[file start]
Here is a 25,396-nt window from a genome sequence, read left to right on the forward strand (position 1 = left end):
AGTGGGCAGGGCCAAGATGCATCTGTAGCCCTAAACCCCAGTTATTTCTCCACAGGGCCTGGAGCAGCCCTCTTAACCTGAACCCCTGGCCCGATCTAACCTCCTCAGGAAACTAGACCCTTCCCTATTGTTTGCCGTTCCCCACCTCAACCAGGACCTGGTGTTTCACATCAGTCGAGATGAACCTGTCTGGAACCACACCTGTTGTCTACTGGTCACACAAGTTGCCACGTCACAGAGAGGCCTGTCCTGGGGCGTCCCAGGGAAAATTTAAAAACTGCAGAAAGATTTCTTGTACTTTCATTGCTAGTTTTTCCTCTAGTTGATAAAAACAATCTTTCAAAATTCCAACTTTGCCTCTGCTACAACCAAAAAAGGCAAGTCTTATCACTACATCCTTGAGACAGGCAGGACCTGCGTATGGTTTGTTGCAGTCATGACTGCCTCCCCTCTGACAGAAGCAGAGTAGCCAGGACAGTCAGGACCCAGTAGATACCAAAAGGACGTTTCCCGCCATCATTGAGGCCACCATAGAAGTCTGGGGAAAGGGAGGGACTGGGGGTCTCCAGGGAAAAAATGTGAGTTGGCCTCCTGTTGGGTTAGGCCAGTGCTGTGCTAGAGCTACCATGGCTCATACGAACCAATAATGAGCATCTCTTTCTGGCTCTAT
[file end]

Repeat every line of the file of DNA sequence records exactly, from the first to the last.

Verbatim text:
Here is a 25,396-nt window from a genome sequence, read left to right on the forward strand (position 1 = left end):
AGTGGGCAGGGCCAAGATGCATCTGTAGCCCTAAACCCCAGTTATTTCTCCACAGGGCCTGGAGCAGCCCTCTTAACCTGAACCCCTGGCCCGATCTAACCTCCTCAGGAAACTAGACCCTTCCCTATTGTTTGCCGTTCCCCACCTCAACCAGGACCTGGTGTTTCACATCAGTCGAGATGAACCTGTCTGGAACCACACCTGTTGTCTACTGGTCACACAAGTTGCCACGTCACAGAGAGGCCTGTCCTGGGGCGTCCCAGGGAAAATTTAAAAACTGCAGAAAGATTTCTTGTACTTTCATTGCTAGTTTTTCCTCTAGTTGATAAAAACAATCTTTCAAAATTCCAACTTTGCCTCTGCTACAACCAAAAAAGGCAAGTCTTATCACTACATCCTTGAGACAGGCAGGACCTGCGTATGGTTTGTTGCAGTCATGACTGCCTCCCCTCTGACAGAAGCAGAGTAGCCAGGACAGTCAGGACCCAGTAGATACCAAAAGGACGTTTCCCGCCATCATTGAGGCCACCATAGAAGTCTGGGGAAAGGGAGGGACTGGGGGTCTCCAGGGAAAAAATGTGAGTTGGCCTCCTGTTGGGTTAGGCCAGTGCTGTGCTAGAGCTACCATGGCTCATACGAACCAATAATGAGCATCTCTTTCTGGCTCTAT